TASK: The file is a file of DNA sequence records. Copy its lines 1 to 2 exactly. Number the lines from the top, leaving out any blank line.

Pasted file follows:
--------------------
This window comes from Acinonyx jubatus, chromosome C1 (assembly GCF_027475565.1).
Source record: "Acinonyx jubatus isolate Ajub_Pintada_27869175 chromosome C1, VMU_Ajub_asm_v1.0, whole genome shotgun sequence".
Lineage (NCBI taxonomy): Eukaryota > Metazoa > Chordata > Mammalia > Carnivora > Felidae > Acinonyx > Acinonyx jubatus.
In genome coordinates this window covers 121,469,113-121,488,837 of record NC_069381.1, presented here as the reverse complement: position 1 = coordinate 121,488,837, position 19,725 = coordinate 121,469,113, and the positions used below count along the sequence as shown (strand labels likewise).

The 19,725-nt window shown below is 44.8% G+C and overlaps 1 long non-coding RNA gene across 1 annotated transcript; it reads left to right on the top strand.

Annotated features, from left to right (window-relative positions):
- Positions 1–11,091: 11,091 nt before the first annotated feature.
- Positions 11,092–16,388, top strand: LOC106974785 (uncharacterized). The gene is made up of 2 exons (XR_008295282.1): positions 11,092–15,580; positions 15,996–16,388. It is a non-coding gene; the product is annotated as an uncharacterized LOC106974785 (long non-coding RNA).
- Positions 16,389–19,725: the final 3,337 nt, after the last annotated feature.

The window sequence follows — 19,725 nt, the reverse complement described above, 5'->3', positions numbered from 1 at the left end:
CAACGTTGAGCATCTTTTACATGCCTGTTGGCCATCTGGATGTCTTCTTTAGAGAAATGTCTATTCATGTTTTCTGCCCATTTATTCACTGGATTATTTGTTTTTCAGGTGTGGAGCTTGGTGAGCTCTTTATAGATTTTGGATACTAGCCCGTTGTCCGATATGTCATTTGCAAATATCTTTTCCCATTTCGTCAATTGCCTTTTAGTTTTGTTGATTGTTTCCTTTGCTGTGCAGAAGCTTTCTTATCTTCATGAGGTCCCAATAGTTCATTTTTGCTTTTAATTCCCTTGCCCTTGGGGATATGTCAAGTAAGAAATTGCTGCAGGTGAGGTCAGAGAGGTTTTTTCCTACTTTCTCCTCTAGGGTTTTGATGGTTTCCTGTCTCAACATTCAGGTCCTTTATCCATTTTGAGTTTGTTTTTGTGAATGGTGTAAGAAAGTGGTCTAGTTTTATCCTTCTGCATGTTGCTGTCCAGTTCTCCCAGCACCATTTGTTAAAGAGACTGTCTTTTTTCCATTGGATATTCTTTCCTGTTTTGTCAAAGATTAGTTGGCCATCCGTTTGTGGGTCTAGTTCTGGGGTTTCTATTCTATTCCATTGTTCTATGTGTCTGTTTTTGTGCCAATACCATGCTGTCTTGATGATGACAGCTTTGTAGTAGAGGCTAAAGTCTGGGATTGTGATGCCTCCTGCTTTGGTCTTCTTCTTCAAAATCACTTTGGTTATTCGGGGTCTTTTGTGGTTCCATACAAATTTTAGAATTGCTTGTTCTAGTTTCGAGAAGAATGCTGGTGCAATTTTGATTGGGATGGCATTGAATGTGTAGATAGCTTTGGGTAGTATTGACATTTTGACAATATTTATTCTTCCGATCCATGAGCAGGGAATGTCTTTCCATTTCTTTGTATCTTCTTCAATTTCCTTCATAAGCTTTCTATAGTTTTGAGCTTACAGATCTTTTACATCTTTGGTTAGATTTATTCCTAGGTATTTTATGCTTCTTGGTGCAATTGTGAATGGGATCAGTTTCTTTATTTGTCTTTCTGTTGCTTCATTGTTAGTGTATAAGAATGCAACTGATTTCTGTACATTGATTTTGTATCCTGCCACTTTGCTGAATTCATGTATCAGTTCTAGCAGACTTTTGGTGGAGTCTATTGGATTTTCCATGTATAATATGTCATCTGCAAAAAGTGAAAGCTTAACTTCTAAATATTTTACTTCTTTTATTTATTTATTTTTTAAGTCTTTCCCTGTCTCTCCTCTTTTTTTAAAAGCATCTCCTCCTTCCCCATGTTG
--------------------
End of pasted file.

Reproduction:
This window comes from Acinonyx jubatus, chromosome C1 (assembly GCF_027475565.1).
Source record: "Acinonyx jubatus isolate Ajub_Pintada_27869175 chromosome C1, VMU_Ajub_asm_v1.0, whole genome shotgun sequence".